This is a pencil. There isn’t a single person in the world who could make this pencil.
The wood from which it was made came from a tree cut down in the state of Washington.
To cut down that tree, it took a saw.
To make that saw, it took steel.
To make that steel, it took iron ore.
The black center of the pencil, which we call ‘lead’, is actually made from compressed graphite.
It comes from mines in South America.
The eraser, made from rubber, likely comes from Malaysia.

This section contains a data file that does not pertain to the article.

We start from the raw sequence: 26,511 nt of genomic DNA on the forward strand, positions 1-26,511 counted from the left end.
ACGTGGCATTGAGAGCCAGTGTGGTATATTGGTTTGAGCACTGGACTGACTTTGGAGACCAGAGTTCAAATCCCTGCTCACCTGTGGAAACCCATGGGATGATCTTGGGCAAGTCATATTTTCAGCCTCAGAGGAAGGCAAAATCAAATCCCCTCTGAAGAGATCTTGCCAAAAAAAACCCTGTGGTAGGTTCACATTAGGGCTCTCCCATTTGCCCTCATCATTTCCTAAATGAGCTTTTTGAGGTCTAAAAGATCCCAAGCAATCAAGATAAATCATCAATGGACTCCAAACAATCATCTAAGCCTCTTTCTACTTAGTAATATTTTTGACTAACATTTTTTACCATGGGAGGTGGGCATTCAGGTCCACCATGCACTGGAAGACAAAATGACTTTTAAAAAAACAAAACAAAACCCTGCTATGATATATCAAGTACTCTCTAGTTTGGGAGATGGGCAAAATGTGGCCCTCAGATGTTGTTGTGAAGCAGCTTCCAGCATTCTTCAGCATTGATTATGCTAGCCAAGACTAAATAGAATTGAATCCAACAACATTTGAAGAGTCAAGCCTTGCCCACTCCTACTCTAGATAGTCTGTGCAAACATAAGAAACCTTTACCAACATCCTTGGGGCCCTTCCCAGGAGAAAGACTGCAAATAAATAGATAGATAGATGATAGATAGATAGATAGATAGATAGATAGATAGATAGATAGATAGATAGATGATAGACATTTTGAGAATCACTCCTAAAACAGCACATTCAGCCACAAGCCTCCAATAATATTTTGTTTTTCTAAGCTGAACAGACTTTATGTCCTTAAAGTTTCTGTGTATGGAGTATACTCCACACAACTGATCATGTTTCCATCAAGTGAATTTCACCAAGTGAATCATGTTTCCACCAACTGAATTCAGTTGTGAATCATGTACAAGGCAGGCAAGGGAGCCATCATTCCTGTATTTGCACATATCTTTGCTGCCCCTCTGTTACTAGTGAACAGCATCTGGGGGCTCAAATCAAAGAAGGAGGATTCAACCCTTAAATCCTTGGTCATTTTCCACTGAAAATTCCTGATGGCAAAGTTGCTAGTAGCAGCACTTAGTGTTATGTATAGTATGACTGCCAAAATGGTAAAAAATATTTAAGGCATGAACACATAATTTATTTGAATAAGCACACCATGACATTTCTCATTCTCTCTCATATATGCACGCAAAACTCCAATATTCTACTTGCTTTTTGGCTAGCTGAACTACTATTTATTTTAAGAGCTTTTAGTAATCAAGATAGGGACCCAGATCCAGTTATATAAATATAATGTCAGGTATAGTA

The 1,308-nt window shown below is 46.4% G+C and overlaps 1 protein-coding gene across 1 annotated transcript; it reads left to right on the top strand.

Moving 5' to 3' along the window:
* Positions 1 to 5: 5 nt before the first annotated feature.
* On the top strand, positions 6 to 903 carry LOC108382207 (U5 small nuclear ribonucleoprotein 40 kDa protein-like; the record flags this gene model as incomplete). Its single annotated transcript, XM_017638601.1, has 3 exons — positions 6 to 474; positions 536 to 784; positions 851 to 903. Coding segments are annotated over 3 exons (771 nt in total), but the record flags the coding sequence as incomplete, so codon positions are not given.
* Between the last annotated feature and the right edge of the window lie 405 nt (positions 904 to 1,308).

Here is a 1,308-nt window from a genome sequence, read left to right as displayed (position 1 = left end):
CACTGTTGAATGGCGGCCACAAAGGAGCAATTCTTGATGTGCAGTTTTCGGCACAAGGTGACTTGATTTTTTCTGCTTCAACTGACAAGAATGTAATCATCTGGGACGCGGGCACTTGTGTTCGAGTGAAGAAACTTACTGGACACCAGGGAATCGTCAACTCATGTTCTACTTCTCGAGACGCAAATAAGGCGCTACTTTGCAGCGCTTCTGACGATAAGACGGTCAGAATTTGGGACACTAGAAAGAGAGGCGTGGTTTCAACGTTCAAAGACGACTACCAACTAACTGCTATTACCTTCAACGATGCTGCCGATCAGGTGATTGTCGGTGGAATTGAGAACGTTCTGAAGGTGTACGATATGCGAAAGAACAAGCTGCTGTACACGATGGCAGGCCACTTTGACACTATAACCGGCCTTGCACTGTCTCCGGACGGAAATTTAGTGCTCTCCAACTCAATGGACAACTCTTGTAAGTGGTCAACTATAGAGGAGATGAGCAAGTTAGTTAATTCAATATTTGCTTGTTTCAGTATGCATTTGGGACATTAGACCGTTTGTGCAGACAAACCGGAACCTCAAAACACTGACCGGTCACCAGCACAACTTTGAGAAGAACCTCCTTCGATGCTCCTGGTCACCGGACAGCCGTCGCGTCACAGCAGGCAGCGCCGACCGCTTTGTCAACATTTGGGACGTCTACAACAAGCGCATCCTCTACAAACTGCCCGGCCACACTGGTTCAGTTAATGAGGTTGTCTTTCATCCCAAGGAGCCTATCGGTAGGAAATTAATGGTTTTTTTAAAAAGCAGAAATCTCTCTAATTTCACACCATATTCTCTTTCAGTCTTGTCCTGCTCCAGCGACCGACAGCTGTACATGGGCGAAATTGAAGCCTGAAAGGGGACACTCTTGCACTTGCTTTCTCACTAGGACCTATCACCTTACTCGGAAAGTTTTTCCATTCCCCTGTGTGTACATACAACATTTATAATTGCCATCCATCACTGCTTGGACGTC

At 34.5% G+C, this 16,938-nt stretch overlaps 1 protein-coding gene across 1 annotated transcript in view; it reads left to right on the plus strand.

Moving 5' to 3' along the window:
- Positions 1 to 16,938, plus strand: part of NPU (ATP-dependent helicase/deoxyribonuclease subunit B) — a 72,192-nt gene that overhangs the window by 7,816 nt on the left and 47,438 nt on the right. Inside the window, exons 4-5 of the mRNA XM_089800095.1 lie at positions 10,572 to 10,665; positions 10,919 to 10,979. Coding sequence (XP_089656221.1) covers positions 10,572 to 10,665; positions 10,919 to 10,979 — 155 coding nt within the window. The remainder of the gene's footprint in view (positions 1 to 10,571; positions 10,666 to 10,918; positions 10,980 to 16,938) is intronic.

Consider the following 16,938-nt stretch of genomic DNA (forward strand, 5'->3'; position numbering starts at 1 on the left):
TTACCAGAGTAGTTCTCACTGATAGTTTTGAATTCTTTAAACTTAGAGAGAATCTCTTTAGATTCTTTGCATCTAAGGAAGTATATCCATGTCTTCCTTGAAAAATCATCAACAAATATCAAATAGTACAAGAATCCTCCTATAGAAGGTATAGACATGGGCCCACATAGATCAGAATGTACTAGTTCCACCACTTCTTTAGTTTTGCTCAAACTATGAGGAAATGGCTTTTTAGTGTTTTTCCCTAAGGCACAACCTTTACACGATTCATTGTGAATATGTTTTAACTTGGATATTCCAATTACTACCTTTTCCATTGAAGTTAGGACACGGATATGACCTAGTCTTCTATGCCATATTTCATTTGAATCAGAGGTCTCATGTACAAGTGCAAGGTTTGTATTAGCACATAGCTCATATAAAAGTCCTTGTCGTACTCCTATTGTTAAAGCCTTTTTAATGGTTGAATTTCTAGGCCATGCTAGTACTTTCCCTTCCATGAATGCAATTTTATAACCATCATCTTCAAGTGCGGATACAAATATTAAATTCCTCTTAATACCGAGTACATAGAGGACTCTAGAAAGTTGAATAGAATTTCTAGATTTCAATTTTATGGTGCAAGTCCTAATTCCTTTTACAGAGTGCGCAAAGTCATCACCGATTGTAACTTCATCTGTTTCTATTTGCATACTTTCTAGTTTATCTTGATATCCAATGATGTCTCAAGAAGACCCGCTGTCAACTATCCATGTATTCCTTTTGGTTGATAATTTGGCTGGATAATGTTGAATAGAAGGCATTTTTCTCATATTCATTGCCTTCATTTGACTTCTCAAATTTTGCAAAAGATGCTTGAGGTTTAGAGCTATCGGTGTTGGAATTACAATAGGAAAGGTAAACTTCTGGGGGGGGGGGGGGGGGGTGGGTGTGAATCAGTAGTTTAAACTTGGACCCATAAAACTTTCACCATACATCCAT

The rubber tree wasn’t native to Malaysia. It was imported from South America by businessmen with the help of the British government.
The brass fairing that holds the eraser probably came from the Midwestern United States, where computerized machine tools stamp, roll, finish and convey them.
The yellow paint, the glue that holds it together… literally thousands of people cooperated to make this pencil.
People who don’t speak the same language. Who practice different religions. Who might hate one another if they ever met. When you visit a store and buy this pencil, you are — in effect — trading a few minutes of your time for a few seconds of time from all those thousands of people.